Sky gazers are in for a treat tonight as August’s full moon — known also as the Sturgeon Moon lights up the sky.
According to the Old Farmer’s Almanac guide to astronomy and nature, August’s Full Moon is named after the sturgeon fish becoming ready to be caught.
Amy Nieskens, of the Old Farmer’s Almanac guide to nature, said: “August’s Full Moon is known as the Sturgeon Moon because Native American tribes knew that the sturgeon in the Great Lakes and in Lake Champlain were most readily caught during the Full Moon.”
London’s Royal Observatory Greenwich in London added: “North American fishing tribes called August’s Full Moon the Sturgeon Moon since the species appeared in number this month.
“It’s also been called the Green Corn Moon, the Grain Moon and the Red Moon for the reddish hue it often takes on in the summer haze.”
And though the annual Perseid meteor shower has peaked and the bright moon may drown many Perseids from view, there’s still a chance to catch a few shooting through the sky as the Earth passes through the path of Comet Swift-Tuttle from July 17 to August 26.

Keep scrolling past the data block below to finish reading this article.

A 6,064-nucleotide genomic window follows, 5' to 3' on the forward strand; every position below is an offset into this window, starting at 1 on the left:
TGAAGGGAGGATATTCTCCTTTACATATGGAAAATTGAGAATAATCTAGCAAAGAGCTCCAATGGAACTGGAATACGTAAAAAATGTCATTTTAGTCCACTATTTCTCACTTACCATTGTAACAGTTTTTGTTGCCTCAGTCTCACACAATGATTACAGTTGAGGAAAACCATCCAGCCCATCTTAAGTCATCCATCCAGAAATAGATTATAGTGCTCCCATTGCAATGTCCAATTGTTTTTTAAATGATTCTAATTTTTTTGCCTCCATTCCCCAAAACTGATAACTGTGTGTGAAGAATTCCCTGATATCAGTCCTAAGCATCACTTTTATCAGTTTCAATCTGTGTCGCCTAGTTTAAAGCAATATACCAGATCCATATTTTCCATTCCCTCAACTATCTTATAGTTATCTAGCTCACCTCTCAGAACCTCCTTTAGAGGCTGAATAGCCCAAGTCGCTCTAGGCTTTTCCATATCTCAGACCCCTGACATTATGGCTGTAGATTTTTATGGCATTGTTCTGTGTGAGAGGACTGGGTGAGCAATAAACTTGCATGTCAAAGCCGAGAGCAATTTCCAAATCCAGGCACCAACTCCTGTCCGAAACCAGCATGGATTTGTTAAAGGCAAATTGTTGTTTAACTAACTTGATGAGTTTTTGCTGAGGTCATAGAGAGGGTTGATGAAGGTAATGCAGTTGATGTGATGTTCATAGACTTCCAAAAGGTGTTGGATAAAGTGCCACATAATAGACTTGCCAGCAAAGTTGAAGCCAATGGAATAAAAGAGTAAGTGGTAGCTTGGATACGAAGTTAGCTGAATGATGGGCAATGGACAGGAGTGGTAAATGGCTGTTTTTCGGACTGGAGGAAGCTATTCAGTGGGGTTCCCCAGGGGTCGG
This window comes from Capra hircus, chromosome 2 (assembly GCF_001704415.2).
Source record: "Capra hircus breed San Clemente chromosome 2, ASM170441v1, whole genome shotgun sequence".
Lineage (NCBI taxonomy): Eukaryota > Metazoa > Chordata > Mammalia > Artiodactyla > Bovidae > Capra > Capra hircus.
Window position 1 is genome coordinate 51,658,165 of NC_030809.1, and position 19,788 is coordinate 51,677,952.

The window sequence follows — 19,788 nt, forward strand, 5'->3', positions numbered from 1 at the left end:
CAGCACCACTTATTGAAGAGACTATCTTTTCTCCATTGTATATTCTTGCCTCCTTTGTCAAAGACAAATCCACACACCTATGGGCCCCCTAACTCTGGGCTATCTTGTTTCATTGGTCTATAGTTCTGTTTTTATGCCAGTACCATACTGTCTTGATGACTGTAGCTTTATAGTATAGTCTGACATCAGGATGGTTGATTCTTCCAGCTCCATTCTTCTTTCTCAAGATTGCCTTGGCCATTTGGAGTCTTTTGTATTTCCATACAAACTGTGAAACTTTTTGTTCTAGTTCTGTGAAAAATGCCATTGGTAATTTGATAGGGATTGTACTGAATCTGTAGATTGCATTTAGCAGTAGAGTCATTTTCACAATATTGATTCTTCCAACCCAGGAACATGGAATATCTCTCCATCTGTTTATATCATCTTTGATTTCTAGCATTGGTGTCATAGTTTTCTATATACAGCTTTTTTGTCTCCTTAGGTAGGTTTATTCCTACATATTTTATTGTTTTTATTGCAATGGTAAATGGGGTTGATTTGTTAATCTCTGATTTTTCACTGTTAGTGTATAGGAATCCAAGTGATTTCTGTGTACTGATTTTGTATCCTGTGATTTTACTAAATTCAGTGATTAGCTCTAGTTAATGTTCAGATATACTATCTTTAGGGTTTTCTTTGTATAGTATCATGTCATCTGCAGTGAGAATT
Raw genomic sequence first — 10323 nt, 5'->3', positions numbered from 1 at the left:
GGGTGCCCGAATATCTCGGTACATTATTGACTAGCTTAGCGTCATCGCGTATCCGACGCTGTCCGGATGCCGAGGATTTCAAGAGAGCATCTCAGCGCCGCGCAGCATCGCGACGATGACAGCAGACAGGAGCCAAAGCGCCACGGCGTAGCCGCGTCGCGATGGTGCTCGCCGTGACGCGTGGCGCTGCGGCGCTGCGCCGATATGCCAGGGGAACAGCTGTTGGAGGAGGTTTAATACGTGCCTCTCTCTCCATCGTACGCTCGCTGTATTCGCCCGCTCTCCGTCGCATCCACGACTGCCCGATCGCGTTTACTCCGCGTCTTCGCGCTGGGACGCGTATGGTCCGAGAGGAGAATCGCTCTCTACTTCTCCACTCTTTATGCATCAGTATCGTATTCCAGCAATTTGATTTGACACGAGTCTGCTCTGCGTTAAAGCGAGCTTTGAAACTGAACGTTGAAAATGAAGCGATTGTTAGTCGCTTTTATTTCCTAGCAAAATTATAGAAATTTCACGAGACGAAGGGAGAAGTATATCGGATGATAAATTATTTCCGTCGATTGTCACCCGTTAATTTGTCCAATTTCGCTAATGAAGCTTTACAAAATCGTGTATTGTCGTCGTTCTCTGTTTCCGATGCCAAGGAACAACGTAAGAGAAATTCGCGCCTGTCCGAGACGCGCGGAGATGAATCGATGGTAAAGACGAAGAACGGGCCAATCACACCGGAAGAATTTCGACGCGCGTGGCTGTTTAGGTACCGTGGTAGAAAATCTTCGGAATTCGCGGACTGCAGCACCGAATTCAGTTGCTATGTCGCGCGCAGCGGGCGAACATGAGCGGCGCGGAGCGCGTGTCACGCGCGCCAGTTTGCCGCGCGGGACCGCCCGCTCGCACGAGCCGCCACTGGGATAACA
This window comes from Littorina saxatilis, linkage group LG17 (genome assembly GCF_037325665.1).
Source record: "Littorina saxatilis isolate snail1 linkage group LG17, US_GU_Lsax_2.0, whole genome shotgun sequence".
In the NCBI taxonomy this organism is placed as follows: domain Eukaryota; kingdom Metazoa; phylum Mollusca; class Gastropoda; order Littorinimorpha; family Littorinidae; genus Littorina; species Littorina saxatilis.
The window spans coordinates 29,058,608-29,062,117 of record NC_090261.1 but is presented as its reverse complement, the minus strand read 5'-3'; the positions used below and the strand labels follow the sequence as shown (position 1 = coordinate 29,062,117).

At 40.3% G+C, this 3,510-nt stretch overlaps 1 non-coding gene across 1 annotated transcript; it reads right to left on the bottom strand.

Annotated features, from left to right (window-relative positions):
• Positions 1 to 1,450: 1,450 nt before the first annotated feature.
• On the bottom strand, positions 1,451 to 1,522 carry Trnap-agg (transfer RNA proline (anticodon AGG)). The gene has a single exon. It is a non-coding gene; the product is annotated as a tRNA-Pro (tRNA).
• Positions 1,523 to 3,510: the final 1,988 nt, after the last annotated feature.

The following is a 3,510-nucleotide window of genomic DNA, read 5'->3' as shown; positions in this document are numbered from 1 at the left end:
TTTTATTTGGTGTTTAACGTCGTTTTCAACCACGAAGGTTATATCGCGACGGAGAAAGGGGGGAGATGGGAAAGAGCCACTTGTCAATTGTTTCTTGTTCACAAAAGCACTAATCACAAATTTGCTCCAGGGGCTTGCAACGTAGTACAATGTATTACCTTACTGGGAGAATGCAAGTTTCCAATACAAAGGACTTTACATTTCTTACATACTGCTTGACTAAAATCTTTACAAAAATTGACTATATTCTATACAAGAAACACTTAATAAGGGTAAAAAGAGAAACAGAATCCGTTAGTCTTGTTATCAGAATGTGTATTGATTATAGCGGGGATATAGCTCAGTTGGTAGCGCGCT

The best direction to look is wherever your sky is darkest, probably straight up. The shower is best observed from 11 pm or midnight onwards, when you may see up to 100 meteors per hour, the European Space Agency says on its website.
The Perseids are sand- to pea-sized bits of rocky debris that were ejected long ago by comet Swift-Tuttle. This comet is slowly disintegrating as it orbits the Sun. Over the centuries, its crumbly remains have spread along its orbit to form a stream of particles hundreds of millions of kilometres long.
Earth’s path around the Sun carries us through this comet debris every mid-August. The particles, called ‘meteoroids’, are travelling at 60 km per second with respect to Earth. When one of them hits the upper atmosphere, it creates a white-hot streak of superheated air. Occasional brighter ones survive for several seconds, leaving trails of glowing smoke and gas.
The Perseids are ideal for digital imaging. Attach your camera to a tripod, preferably with a wide angle lens and a high ISO (darkness) setting. Keep the shutter open for 10-15 seconds at a time (longer in a really dark place). With a bit of luck, you should capture one or more Perseids streaking across the photo!
Keep away from bright lights, let your eyes adapt to the darkness, and lie back and stare at the sky!